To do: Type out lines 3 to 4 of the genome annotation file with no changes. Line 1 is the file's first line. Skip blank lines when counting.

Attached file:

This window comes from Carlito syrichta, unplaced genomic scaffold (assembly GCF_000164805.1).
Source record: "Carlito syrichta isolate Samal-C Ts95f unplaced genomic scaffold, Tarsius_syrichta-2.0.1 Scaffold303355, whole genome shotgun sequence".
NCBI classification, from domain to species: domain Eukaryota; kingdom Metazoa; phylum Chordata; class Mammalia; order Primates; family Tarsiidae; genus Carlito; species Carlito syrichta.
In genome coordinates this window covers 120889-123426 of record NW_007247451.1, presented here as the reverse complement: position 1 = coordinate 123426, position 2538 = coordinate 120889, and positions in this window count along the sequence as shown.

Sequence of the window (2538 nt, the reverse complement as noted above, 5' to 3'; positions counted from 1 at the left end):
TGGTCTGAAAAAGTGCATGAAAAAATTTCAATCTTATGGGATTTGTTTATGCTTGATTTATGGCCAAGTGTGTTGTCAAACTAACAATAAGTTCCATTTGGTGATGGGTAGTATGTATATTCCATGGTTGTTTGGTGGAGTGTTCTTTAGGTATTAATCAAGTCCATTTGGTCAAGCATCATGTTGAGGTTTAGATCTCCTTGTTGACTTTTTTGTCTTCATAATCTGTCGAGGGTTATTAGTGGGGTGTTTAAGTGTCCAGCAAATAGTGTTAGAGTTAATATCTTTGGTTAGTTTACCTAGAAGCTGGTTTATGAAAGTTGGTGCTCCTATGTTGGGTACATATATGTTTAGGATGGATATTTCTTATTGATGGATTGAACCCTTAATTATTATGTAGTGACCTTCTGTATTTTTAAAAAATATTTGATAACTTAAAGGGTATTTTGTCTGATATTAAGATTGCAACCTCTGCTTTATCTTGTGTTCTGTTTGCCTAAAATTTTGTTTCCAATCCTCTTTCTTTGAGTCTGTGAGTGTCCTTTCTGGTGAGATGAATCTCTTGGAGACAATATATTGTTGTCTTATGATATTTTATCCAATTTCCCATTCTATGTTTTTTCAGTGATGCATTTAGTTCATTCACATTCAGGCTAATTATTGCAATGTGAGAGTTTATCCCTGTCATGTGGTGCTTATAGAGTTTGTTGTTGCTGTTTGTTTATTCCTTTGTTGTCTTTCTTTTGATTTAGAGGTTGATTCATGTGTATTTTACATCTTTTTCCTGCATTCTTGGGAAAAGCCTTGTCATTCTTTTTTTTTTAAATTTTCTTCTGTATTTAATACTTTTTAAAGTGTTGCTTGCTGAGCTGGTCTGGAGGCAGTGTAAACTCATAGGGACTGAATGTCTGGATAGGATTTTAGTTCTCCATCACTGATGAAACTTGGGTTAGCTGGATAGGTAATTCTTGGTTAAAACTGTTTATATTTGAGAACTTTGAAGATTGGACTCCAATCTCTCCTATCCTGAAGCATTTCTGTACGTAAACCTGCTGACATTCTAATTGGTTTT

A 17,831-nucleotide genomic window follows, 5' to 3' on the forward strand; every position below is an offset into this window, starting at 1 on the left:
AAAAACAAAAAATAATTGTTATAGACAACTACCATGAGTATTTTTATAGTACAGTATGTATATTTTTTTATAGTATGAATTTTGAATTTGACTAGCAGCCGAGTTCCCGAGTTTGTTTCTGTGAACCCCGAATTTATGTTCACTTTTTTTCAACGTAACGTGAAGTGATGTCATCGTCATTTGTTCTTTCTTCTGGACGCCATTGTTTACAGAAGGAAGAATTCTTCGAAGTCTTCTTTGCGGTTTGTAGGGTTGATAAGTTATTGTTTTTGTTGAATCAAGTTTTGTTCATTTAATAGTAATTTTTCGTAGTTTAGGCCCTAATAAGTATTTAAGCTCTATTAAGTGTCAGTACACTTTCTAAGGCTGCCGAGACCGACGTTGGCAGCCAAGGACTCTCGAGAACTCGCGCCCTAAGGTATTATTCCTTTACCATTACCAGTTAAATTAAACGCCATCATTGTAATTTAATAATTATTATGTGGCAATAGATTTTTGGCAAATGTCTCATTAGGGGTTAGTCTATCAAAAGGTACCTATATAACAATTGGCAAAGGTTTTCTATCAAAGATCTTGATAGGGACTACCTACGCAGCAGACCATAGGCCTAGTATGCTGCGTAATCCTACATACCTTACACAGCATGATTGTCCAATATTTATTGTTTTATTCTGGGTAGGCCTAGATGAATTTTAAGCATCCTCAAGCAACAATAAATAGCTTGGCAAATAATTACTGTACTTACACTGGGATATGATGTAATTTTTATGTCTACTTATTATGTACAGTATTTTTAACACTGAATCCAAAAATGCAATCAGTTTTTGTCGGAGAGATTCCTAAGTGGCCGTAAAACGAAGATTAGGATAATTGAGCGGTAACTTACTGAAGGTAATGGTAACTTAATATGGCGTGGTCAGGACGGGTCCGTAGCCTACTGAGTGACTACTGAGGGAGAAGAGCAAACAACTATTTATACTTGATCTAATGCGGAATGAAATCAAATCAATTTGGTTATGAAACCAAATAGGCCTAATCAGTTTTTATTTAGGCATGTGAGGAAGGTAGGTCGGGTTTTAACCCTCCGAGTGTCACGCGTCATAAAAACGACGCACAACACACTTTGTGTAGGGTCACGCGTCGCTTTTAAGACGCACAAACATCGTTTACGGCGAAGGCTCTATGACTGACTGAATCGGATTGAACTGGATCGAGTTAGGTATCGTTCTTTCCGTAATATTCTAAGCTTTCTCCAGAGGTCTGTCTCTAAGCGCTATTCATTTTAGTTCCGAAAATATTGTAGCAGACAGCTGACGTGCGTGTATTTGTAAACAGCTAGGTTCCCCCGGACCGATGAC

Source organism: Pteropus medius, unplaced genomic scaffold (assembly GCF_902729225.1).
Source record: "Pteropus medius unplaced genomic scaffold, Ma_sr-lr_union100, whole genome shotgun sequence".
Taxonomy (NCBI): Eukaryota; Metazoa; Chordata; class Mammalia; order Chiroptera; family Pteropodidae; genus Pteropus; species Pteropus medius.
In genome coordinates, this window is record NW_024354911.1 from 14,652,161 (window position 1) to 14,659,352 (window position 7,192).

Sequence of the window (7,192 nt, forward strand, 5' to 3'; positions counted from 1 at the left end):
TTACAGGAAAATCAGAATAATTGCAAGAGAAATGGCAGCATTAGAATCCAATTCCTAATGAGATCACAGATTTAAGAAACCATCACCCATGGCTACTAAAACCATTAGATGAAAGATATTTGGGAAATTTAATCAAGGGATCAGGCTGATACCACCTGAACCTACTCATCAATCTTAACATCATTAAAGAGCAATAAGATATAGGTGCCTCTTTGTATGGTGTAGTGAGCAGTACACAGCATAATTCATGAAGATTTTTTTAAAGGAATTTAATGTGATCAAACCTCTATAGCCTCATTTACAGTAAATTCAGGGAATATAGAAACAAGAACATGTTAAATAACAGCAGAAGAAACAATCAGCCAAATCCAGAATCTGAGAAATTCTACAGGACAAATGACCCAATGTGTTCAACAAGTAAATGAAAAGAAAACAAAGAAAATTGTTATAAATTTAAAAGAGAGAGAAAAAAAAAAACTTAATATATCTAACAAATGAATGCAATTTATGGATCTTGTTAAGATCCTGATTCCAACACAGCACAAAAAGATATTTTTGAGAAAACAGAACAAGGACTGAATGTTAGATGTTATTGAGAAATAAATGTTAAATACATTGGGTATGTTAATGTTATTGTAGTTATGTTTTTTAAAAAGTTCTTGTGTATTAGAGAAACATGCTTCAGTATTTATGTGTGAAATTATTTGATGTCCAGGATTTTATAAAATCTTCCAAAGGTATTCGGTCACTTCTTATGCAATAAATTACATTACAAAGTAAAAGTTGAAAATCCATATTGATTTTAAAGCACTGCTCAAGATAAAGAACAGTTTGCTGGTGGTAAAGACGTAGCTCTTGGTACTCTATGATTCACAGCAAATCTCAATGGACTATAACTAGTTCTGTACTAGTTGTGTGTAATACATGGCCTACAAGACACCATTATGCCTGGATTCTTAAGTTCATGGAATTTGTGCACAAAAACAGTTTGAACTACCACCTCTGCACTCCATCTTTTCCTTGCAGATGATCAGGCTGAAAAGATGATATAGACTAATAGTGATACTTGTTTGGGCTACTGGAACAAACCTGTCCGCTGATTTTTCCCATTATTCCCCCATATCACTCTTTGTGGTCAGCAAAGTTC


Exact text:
NCBI classification, from domain to species: domain Eukaryota; kingdom Metazoa; phylum Chordata; class Mammalia; order Primates; family Tarsiidae; genus Carlito; species Carlito syrichta.
In genome coordinates this window covers 120889-123426 of record NW_007247451.1, presented here as the reverse complement: position 1 = coordinate 123426, position 2538 = coordinate 120889, and positions in this window count along the sequence as shown.